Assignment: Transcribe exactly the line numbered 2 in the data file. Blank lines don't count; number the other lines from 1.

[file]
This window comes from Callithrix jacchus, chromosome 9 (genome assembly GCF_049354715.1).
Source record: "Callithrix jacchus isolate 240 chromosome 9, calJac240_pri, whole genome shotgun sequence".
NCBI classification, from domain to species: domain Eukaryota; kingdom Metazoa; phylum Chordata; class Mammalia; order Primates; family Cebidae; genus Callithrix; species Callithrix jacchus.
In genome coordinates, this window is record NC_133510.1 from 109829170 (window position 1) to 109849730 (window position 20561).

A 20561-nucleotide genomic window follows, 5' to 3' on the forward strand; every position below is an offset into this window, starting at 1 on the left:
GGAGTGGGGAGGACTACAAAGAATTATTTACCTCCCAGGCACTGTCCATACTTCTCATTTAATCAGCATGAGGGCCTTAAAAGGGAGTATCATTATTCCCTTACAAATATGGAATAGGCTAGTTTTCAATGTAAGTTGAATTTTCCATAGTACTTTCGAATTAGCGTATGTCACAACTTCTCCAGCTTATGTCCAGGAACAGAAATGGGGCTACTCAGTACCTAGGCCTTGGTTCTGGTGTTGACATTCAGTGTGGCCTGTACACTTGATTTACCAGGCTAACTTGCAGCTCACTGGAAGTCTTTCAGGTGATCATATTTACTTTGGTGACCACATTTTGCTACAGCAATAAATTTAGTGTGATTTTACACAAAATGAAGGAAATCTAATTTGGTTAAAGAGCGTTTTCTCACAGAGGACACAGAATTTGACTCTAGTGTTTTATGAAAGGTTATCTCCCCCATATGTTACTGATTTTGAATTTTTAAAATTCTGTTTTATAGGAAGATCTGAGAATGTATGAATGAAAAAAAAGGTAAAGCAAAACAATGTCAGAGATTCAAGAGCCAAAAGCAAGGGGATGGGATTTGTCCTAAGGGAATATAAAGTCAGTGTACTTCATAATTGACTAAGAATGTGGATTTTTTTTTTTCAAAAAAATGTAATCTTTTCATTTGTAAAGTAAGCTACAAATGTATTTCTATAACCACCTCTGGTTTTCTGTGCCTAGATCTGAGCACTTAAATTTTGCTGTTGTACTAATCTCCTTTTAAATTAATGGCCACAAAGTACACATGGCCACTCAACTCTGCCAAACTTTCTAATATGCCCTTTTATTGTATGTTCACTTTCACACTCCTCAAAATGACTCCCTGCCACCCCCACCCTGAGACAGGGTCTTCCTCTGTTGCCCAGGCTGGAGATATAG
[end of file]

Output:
Source record: "Callithrix jacchus isolate 240 chromosome 9, calJac240_pri, whole genome shotgun sequence".